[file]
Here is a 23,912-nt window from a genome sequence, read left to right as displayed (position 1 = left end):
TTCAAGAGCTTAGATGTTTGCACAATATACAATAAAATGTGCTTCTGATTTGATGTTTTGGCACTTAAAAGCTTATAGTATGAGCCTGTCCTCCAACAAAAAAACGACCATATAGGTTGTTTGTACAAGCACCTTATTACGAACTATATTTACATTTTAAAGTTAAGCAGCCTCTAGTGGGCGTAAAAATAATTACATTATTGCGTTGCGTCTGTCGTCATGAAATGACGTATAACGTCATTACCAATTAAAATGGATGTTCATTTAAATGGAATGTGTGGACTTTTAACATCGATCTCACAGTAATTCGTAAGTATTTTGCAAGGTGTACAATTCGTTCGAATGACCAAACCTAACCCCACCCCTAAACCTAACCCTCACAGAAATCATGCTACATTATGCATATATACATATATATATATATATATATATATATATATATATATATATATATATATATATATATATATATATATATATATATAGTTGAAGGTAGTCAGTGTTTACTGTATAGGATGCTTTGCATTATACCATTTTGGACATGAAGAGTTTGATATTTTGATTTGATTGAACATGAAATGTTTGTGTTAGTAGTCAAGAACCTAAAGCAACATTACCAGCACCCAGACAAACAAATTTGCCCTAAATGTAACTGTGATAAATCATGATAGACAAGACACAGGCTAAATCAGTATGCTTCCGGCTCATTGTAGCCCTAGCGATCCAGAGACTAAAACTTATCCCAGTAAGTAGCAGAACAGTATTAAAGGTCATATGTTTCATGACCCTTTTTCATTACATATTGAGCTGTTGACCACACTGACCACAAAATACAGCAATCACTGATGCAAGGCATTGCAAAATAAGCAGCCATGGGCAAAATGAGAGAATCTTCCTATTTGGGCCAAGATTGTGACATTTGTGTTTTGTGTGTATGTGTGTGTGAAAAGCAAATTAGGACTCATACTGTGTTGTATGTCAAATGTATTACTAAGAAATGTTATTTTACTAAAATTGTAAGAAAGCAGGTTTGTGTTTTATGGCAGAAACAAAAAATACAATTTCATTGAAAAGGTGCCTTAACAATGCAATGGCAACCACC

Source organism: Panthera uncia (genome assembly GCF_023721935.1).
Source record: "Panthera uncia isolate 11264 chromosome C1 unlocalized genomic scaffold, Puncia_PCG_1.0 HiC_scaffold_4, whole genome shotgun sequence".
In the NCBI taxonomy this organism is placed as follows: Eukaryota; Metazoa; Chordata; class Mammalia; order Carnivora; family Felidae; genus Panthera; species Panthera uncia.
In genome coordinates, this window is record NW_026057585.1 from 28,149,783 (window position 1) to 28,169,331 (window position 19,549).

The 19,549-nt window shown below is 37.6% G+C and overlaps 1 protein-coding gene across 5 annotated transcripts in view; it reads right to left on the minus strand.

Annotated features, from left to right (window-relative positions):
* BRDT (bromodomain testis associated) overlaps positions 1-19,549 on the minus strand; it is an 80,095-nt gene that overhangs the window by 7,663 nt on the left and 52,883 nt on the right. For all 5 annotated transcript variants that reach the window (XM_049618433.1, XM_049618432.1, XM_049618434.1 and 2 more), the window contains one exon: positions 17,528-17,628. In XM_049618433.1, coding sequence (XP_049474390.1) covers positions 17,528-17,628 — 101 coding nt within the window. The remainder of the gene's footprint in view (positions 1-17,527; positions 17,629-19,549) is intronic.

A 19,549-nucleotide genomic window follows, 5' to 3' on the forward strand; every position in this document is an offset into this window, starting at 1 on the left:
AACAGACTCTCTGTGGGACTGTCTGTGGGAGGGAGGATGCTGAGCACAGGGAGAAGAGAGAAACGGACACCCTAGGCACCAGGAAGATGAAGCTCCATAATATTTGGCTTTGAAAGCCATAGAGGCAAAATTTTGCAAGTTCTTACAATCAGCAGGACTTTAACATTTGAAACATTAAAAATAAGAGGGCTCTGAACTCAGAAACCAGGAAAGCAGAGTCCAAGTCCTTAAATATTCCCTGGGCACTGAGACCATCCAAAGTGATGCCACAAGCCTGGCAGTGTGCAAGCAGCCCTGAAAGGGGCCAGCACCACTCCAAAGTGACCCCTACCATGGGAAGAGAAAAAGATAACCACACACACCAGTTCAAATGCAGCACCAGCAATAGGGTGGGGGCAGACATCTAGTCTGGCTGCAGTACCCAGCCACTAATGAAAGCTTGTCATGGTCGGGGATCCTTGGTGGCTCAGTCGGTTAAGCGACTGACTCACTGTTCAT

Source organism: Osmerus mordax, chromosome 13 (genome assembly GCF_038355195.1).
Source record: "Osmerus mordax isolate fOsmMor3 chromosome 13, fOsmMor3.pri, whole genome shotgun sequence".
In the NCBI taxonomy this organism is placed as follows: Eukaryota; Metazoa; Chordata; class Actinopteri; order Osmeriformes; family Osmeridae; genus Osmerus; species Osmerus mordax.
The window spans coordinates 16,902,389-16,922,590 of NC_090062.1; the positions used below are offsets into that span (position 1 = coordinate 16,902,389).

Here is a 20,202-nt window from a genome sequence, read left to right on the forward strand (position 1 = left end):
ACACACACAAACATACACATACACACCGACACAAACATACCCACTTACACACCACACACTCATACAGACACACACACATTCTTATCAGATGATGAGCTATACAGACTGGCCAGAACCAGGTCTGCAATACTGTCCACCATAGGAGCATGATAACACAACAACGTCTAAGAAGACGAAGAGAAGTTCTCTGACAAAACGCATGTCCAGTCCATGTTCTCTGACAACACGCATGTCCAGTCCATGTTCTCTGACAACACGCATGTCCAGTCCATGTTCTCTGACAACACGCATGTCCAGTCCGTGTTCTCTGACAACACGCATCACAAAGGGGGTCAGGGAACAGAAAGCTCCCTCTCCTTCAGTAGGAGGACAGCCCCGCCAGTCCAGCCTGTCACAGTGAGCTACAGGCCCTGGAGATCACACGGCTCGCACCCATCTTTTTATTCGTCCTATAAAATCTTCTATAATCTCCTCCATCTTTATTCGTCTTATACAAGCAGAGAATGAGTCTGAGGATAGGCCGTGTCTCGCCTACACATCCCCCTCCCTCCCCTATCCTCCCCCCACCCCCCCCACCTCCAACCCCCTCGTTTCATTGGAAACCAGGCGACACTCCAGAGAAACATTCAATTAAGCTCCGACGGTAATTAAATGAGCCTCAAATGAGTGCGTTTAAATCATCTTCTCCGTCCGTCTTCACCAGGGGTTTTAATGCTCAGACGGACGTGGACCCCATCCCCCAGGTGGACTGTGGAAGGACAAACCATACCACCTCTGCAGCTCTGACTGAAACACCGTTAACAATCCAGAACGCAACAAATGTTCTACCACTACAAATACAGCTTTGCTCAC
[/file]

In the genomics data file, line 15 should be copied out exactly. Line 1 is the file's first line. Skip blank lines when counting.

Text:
The window spans coordinates 16,902,389-16,922,590 of NC_090062.1; the positions used below are offsets into that span (position 1 = coordinate 16,902,389).